In babies, hydrocephalus can cause the bones of their skulls to separate and expand making them larger than normal. This will be visible either by looking at the baby, or by measuring their head circumference.

If hydrocephalus occurs, it can affect a baby’s brain and development. This is why early recognition, proper treatment and infection prevention are all crucial. With a timely diagnosis it is possible to:

  • Remove the obstruction
  • Drain excess fluid
  • Use a ‘shunt’ device to keep CSF away from the brain
  • Operate to create a new pathway for fluid


Initial steps in a legal claim

When someone in your family is diagnosed with a serious medical condition, such as hydrocephalus, it can often feel like you suddenly have to get to grips with an entirely new vocabulary and set of skills. When contacting us, we will take initial information from you. We will listen to the story and based on the information you give us, we will tell you whether we think making a claim is likely to be successful and bring you the results you want. From the outset, we understand the importance of fully informing our clients on the likely timescales for a claim, as this can be many years, especially if the claim is on behalf of a child who is still young.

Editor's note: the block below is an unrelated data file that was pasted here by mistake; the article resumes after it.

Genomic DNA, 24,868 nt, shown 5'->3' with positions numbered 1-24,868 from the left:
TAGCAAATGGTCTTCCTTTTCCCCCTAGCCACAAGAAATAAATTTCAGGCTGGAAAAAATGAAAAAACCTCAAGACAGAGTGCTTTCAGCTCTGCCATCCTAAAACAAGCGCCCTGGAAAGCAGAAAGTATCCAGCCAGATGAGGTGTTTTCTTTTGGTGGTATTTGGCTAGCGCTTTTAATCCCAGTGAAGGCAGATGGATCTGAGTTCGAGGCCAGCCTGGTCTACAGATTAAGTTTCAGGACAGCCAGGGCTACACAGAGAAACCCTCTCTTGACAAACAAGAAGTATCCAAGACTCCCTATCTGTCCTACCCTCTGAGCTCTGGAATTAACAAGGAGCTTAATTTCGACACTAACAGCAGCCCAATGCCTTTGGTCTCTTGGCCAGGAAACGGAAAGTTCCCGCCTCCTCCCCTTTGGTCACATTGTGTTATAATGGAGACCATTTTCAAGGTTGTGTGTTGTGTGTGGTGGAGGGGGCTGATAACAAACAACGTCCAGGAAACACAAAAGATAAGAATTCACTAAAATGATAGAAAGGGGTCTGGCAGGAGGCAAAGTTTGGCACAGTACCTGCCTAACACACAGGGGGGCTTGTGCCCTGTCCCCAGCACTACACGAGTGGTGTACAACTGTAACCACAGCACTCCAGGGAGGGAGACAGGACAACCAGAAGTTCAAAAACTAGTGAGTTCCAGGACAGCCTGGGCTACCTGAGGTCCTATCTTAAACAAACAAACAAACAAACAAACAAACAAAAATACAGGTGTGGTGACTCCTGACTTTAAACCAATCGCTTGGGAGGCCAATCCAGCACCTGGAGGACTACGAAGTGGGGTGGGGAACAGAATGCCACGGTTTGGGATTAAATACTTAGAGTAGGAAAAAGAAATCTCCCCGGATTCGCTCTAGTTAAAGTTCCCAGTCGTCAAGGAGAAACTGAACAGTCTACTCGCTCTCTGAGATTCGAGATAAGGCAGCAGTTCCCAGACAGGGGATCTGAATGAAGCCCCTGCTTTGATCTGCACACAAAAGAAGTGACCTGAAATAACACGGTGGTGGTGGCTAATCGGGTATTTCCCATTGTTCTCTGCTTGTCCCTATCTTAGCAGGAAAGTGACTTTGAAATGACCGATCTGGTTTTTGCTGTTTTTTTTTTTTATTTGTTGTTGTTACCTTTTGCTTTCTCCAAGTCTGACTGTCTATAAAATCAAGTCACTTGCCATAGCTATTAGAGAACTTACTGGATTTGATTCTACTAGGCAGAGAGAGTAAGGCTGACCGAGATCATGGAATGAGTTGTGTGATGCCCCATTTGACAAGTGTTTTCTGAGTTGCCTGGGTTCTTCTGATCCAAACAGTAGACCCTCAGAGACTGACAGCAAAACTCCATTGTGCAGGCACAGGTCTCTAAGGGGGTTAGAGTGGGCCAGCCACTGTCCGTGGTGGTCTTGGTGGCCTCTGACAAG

In some cases even though a medical professional may not have been able to prevent your child’s injury, they may have done everything possible to try to. Even if you don’t have a claim we completely understand the level of support you will need from additional services and will reach out to our network of trusted professionals and charities to try to help you get this support through them.

If based on the information you give us we think your child may have a claim we will continue with investigations. At this stage what this means is that we will request a full set of the mother’s and child’s medical records. It is important that we also get copies of any hospital investigation reports, complaints documentation and relevant hospital guidelines and protocols. We will then work with you, the parents, to prepare witness statements setting out exactly what happened. We can prepare statements for both mum and dad, depending on your preferences.